One of Curbed’s Young Guns class of 2016, Danielle Arps is playing it cool as the interior designer of choice for New York’s tech scene. Specializing in start-ups, she describes her style as a “clean-lined, industrial aesthetic with a natural material palette and dashes of (on-brand, of course) color.”
In 2009, Dani landed her first big freelance job with Codecademy. In New York, there is a definitive start-up culture in which founders are friends and get together regularly to compare notes. Dani’s Codecademy work did not go unnoticed—soon she was designing spaces for companies like SeatGeek, Contentedly, Fashionista, Venmo, Gilt, and KitchenSurfing. At the 2017 CMG International Summit, Dani will be sharing her thoughts on designing for start-ups, emerging trends and materials, and the “crazy ride” of being a design entrepreneur.
“Start-up culture is all about being scrappy and utilitarian from the get-go.”
For Dani, startups have been ideal commercial clients. “Startups give you more freedom… You present them with your aesthetic and what you see for the space…. I gravitate toward startups. I also just love working with the clients. A lot of them are like, ‘Do something cool! We want a sleep room,’ or, ‘we want a hidden room,’ ‘we want bean bags.’ I’ve been able to do all those things. Start-up culture is all about being scrappy and utilitarian from the get-go. They usually begin with one or two people in an apartment or a dorm room, with their only tools being a laptop and writing surface. The movement toward minimalism is partly about staying true to one’s beginnings, but also about being hyper functional. I like to approach the design of a space with one overarching concept that’s woven into the company’s narrative—something that can be both striking and functional.”
“I like to approach the design of a space with one overarching concept that’s women into the company’s narrative.“
Pratt Institute’s Master of Interior Design program cultivated Dani’s analytical design chops, putting function and programmatic needs first. “Pratt ran the interiors program like an architecture program. It was all about process and concept.” At the beginning of the program, this drove her crazy. Arps remembers thinking “When are we going to get to materials and colors?!”
Arps remembers thinking “When are we going to get to materials and colors?!”
Now, she acknowledges that Pratt’s rigor has served her well, particularly for commercial work. “I really start from a space-planning point-of-view,” Dani says. “Start-ups like Facebook and Google brought about a new office culture, one that’s more about collaboration and the idea of a community; there has to be a level playing field. Programmatically speaking, this generally means open offices. Through my work, I’ve discovered that open-plan offices don’t necessarily bode well for everyone. I’m more of an introverted person so I wouldn’t do well in this setting. I try to find a balance between public, semi-public and private spaces while also including fun and quirky elements. I’ve done hidden meeting rooms, 30-foot stadium seating and even designed a chair with start-ups in mind.”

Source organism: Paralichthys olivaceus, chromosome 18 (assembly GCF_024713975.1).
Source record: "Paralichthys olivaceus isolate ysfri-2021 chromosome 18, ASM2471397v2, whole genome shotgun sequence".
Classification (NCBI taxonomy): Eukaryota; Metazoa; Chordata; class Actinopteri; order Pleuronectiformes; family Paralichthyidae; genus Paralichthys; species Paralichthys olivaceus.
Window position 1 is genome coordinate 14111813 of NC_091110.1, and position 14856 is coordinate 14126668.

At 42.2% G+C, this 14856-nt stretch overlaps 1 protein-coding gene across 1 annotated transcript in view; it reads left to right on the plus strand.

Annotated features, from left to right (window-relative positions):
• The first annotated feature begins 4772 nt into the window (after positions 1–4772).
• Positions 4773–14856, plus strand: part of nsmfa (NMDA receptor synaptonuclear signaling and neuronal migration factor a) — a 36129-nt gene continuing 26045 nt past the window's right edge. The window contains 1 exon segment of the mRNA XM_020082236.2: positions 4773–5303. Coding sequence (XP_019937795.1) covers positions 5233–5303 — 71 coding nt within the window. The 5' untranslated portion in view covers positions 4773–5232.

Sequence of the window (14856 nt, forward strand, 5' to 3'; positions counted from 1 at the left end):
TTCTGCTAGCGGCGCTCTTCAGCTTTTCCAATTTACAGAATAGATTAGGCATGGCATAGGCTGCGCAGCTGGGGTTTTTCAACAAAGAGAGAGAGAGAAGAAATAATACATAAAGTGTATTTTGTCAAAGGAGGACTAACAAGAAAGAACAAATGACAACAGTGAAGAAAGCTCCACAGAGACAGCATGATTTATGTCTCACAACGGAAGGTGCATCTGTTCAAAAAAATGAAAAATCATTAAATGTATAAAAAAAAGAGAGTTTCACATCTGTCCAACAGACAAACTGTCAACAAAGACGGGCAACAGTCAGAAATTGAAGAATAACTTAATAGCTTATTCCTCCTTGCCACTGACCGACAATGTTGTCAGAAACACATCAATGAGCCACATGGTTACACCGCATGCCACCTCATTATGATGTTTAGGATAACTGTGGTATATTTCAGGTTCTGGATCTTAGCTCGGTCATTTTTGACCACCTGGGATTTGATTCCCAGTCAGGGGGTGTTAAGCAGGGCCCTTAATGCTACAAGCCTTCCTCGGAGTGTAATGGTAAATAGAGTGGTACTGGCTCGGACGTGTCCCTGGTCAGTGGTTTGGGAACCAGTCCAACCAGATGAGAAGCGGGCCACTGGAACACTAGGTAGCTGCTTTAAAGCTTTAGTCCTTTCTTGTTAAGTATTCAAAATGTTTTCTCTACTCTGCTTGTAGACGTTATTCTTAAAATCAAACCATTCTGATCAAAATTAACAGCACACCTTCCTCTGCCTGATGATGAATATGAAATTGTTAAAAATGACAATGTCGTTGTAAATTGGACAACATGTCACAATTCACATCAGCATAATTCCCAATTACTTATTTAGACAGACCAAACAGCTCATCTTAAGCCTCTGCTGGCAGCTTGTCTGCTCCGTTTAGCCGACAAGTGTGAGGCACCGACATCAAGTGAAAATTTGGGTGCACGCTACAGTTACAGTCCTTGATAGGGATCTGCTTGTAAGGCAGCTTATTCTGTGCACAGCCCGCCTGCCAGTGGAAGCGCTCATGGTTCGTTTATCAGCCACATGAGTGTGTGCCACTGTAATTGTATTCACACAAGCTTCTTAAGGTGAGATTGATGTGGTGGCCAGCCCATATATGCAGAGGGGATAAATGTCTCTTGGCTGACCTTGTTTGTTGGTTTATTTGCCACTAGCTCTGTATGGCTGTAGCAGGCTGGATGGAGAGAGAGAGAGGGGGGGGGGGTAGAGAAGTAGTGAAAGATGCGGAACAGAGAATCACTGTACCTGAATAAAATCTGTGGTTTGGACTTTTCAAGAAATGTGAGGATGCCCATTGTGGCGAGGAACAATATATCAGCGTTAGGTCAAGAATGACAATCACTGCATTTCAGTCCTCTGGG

Along with Dani’s appreciation for programmatic design, she also has a passion for form. “I think art and interior design is the same thing. Interior design has art within; it just has to be functional. It should also make you happy.” Her minimalist aesthetic means that the pieces she included in her projects have to be thoughtful and well-designed. “Part of minimalism is an appreciation for good design. Because you have so few pieces that they have to look stunning in whatever space they’re in. Having one striking desk and a beautiful chair can make a huge statement.”
“Part of minimalism is an appreciation for good design.”
Dani’s modern aesthetic is often punctuated with natural woods, potted plants, space-defining paint color (or wallcovering), and cubed hideaways, including upholstered seating with plush cushioning and high backs—much of which she designs. With a Certificate of Furniture Design from Copenhagen’s Danmarks Designskole on her resume, Dani collaborates with furniture makers in Brooklyn to prototype her pieces, including her namesake Dani Lounge. Arps also designs custom lighting and textiles for her clients.
Join Color Marketing Group in Portland, November 9-12, for this year’s International Summit to hear more about Dani’s exciting trajectory and the companies that inspire her design.